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Transparency, Meritocracy, and Collaboration

When Red Hat Inc. went public with much fanfare 12 years ago, I thought there was no way the company would make money on the Linux open source operating system. As usual, BD00 was outright wrong. This MIX article by Red Hat VP Jackie Yeaney, “Democratizing the Corporate Strategy Process at Red Hat”, may explain one reason why.

In her article, Ms. Yeaney shares all the details of the company’s strategic development process along with some performance metrics that demonstrate its effectiveness. Here are some snippets that I found refreshingly interesting.

“When I first started working with Red Hat at the beginning of 2008, it was readily apparent that the traditional corporate strategy development process would simply not work in an open source company where transparency, meritocracy, and collaboration were prized elements of the culture.”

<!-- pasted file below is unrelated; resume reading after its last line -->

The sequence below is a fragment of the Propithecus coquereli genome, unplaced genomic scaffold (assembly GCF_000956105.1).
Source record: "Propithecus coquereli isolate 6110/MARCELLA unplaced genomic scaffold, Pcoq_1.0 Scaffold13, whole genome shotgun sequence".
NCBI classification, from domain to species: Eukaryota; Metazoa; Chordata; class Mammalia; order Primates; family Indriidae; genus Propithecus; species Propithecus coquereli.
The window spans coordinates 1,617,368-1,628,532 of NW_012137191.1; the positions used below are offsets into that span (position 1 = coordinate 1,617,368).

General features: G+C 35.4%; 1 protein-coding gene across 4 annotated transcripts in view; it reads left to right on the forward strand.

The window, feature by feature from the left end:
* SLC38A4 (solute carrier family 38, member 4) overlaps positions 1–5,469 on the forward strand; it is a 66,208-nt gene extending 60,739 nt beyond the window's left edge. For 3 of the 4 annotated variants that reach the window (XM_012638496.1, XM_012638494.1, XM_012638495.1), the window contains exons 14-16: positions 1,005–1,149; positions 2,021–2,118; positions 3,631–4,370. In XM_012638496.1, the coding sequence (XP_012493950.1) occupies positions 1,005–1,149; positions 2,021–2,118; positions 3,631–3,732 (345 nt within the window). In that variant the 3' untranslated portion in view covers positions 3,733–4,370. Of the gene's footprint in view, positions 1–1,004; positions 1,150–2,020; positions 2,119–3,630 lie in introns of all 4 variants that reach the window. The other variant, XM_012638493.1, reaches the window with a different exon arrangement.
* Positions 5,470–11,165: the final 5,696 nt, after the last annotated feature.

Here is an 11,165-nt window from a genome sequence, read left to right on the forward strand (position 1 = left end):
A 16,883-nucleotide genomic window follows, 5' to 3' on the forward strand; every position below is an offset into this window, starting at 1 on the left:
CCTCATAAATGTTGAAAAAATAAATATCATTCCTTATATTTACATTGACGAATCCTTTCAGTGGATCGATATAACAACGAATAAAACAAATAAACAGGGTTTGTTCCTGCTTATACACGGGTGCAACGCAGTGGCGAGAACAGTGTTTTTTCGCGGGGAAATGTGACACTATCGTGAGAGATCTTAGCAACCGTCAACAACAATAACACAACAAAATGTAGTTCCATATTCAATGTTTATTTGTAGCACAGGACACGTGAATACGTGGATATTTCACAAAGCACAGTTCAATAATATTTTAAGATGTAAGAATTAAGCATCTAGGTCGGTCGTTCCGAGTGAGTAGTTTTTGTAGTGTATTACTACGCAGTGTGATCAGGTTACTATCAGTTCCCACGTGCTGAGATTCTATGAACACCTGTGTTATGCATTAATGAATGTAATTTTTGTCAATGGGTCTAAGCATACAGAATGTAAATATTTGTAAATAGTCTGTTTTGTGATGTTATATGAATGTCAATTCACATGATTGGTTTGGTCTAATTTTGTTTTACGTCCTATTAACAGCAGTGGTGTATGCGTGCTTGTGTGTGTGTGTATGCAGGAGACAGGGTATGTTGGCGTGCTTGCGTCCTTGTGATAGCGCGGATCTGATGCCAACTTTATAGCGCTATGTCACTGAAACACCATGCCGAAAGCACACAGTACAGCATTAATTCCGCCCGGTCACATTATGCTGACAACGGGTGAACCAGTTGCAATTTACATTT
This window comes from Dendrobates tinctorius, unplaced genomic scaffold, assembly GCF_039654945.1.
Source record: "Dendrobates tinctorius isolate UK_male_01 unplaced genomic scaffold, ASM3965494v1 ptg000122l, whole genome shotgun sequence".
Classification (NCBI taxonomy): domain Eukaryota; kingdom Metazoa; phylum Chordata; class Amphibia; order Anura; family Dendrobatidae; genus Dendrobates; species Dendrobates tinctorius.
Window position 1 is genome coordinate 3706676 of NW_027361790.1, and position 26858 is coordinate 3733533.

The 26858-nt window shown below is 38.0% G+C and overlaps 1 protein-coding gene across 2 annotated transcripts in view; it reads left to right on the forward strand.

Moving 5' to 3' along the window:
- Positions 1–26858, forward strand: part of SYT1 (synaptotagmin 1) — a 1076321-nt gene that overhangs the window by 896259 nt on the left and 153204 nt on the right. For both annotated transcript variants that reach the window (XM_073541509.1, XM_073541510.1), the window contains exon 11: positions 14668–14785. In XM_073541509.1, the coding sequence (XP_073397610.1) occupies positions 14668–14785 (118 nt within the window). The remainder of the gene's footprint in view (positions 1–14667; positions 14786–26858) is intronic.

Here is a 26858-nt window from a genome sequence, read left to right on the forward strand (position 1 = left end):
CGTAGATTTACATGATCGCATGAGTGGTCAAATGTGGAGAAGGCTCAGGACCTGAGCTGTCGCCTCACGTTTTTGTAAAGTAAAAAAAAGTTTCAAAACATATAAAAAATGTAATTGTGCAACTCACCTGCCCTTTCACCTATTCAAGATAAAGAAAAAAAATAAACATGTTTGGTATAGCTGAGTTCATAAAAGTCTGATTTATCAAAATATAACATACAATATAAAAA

“While many might view it is as a disadvantage or a time sink to systematically gather feedback from across the company, at Red Hat it’s a core part of our competitive advantage.”

“We built an internal wiki that leaders of each exploration team used to organize their thoughts and ideas out in the open where any employee could make comments or suggestions. Anyone who was particularly interested could read about the progress, and add their ideas or volunteer to help (and many did).”

“This information-gathering dialog lasted about 5 months. We communicated our progress along the way through regular updates at company meetings, through email, and on the Intranet. The strategy team leaders posted status updates to the wiki and replied to comments on their team’s internal blog. Jim hosted a company-wide online chat session where associates could ask him any question they wanted to about the strategy process (or anything else that was on their minds), and team leads communicated key updates through company-wide announcements and discussions.”

The likelihood that you have any clue of how business strategy is created in your org is low. The likelihood that you’re given the chance to actively participate in the process is even lower, dontcha think? Instead of being “engaged with” you’re simply “communicated to“, no?

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